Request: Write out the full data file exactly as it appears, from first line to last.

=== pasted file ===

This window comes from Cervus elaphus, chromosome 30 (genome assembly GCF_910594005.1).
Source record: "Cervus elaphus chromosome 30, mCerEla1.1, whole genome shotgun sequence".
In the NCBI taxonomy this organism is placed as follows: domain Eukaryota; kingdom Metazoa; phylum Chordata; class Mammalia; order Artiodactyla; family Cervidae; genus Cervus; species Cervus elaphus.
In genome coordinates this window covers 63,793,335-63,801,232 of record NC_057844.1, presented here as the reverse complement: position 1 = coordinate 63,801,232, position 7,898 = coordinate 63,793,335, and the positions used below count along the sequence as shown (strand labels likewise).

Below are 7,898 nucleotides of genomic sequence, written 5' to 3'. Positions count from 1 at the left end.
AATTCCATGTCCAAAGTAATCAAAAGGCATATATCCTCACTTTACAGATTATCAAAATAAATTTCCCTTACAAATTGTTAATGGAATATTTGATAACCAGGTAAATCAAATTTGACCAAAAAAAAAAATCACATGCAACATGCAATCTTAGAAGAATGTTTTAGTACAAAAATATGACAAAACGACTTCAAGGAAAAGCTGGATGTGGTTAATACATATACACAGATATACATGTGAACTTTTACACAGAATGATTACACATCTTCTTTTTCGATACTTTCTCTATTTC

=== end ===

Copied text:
This window comes from Cervus elaphus, chromosome 30 (genome assembly GCF_910594005.1).
Source record: "Cervus elaphus chromosome 30, mCerEla1.1, whole genome shotgun sequence".
In the NCBI taxonomy this organism is placed as follows: domain Eukaryota; kingdom Metazoa; phylum Chordata; class Mammalia; order Artiodactyla; family Cervidae; genus Cervus; species Cervus elaphus.
In genome coordinates this window covers 63,793,335-63,801,232 of record NC_057844.1, presented here as the reverse complement: position 1 = coordinate 63,801,232, position 7,898 = coordinate 63,793,335, and the positions used below count along the sequence as shown (strand labels likewise).

Below are 7,898 nucleotides of genomic sequence, written 5' to 3'. Positions count from 1 at the left end.
AATTCCATGTCCAAAGTAATCAAAAGGCATATATCCTCACTTTACAGATTATCAAAATAAATTTCCCTTACAAATTGTTAATGGAATATTTGATAACCAGGTAAATCAAATTTGACCAAAAAAAAAAATCACATGCAACATGCAATCTTAGAAGAATGTTTTAGTACAAAAATATGACAAAACGACTTCAAGGAAAAGCTGGATGTGGTTAATACATATACACAGATATACATGTGAACTTTTACACAGAATGATTACACATCTTCTTTTTCGATACTTTCTCTATTTC